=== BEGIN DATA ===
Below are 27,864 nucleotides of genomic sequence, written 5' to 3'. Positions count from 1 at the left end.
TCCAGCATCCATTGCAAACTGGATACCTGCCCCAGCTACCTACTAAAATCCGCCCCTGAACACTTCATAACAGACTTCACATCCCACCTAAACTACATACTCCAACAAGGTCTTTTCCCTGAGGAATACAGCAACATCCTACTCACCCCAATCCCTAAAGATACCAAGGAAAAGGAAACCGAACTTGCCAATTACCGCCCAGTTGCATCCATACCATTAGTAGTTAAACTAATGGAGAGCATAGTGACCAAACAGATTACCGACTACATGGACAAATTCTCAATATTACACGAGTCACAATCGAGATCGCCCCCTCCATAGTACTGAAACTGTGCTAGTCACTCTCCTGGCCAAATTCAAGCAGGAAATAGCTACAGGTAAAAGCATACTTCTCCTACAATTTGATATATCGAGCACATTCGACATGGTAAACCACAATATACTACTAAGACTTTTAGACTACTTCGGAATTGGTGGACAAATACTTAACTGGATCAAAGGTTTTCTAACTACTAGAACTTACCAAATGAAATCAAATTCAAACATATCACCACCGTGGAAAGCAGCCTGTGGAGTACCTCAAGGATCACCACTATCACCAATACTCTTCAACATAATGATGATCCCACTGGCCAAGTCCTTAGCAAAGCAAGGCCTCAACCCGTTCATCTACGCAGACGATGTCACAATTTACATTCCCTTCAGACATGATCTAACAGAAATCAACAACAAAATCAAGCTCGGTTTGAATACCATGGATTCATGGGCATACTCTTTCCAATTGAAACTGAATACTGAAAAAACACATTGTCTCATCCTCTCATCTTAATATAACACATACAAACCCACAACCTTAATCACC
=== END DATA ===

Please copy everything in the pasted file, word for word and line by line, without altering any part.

Below are 27,864 nucleotides of genomic sequence, written 5' to 3'. Positions count from 1 at the left end.
TCCAGCATCCATTGCAAACTGGATACCTGCCCCAGCTACCTACTAAAATCCGCCCCTGAACACTTCATAACAGACTTCACATCCCACCTAAACTACATACTCCAACAAGGTCTTTTCCCTGAGGAATACAGCAACATCCTACTCACCCCAATCCCTAAAGATACCAAGGAAAAGGAAACCGAACTTGCCAATTACCGCCCAGTTGCATCCATACCATTAGTAGTTAAACTAATGGAGAGCATAGTGACCAAACAGATTACCGACTACATGGACAAATTCTCAATATTACACGAGTCACAATCGAGATCGCCCCCTCCATAGTACTGAAACTGTGCTAGTCACTCTCCTGGCCAAATTCAAGCAGGAAATAGCTACAGGTAAAAGCATACTTCTCCTACAATTTGATATATCGAGCACATTCGACATGGTAAACCACAATATACTACTAAGACTTTTAGACTACTTCGGAATTGGTGGACAAATACTTAACTGGATCAAAGGTTTTCTAACTACTAGAACTTACCAAATGAAATCAAATTCAAACATATCACCACCGTGGAAAGCAGCCTGTGGAGTACCTCAAGGATCACCACTATCACCAATACTCTTCAACATAATGATGATCCCACTGGCCAAGTCCTTAGCAAAGCAAGGCCTCAACCCGTTCATCTACGCAGACGATGTCACAATTTACATTCCCTTCAGACATGATCTAACAGAAATCAACAACAAAATCAAGCTCGGTTTGAATACCATGGATTCATGGGCATACTCTTTCCAATTGAAACTGAATACTGAAAAAACACATTGTCTCATCCTCTCATCTTAATATAACACATACAAACCCACAACCTTAATCACC